Brooklyn, one building at a time.
Name: The Business Library branch of the Brooklyn Public Library
Address: 280 Cadman Plaza West
Cross Streets: Tillary and Johnson Streets
Neighborhood: Brooklyn Heights
Year Built: 1962
Architectural Style: Modern with Art Deco ornament
The story: This library is much older than it looks. It’s the descendant of the old Brooklyn Athenaeum and Reading Room, founded in 1852, begun to provide instruction in philosophy and classical studies to Brooklyn’s young men. The original Athenaeum was located on Atlantic Avenue, at Clinton Street. A few years later, a new library was founded, the Brooklyn Mercantile Library Association of the City of Brooklyn, which shared the same space in the Athenaeum. This library, founded in 1857, attempted to be less philosophical and more practical, focusing on business and commercial education. In 1869, the two libraries merged, and found a new home in the Montague Street Branch of the Library. 1878 saw the Mercantile Library renamed the Brooklyn Library, the beginning of the greater Brooklyn Library System.
Fast forwarding to the 20th century, the collection started by the Mercantile Library was now called the Business Library Reference Department. In 1943, it was officially re-named the Business Library, and in 1957, the building of a new building to house the Business Library, as well as the Brooklyn Heights Branch of the Public Library was approved. The new Cadman Plaza was still in development, and this space was chosen for the building. In 1962, the building opened its doors, and has remained unchanged, but for a 1993 renovation and expansion.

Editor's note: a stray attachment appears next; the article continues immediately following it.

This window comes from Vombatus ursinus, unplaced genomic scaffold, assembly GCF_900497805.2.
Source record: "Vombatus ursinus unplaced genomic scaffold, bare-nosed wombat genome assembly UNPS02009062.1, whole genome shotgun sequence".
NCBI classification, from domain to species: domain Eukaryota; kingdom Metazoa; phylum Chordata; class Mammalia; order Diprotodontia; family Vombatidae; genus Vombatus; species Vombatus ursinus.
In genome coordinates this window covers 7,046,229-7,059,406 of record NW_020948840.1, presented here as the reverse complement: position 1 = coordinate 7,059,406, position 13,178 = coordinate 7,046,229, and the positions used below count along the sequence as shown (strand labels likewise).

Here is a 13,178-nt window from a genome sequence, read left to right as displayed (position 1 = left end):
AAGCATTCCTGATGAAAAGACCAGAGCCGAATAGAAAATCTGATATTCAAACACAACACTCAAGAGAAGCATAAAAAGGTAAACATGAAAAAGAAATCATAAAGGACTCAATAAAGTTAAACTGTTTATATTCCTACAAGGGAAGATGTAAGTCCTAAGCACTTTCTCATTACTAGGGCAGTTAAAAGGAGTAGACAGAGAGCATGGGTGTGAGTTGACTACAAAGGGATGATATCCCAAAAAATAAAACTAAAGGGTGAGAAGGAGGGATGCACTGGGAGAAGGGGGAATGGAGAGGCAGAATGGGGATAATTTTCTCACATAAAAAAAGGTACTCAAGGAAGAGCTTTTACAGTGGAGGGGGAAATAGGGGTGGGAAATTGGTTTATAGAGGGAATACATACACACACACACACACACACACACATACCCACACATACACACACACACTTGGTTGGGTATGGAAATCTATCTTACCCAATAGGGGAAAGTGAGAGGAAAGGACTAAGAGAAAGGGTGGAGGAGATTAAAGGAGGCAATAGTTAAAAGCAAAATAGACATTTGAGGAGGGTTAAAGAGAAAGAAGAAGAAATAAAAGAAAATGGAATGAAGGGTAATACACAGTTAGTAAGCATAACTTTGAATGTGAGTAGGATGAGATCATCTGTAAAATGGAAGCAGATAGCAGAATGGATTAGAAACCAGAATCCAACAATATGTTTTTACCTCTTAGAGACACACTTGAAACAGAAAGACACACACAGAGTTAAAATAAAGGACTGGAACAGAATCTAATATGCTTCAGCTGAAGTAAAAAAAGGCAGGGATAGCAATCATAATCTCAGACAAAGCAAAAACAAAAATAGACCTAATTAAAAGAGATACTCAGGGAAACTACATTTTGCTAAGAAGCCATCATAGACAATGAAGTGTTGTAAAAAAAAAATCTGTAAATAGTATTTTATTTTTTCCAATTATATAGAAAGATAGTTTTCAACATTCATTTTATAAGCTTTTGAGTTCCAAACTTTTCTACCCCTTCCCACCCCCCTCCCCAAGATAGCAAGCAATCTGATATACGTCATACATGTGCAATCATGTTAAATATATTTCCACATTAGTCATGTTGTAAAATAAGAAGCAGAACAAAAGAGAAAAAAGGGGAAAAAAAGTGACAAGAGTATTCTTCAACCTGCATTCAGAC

It’s a valuable resource and a great library, but it is not great architecture. The library’s only redeeming features are the Art Deco style reliefs flanking the entry, and the lettering above the doorway. These are well done, but although quite Deco in inspiration, also have a Post-war kind of aggressive Politboro, propaganda touch to them, which is interesting, given the times and the fear of the Soviet Union. I wonder who did these. The building itself is pure late 50’s, early 1960’s, blah box. Actually, it kind of blends in with the rest of Cadman Plaza, which isn’t saying much, as the entire development looks as if it was dropped from space. Nothing here relates to Brooklyn Heights or Downtown Brooklyn, which was the idea. Given the space premiums in Brooklyn Heights, I’ve always been surprised someone hasn’t advocated tearing it down for a high rise, which would include a new library. I’m sure that will happen someday. I hope they save the reliefs. GMAP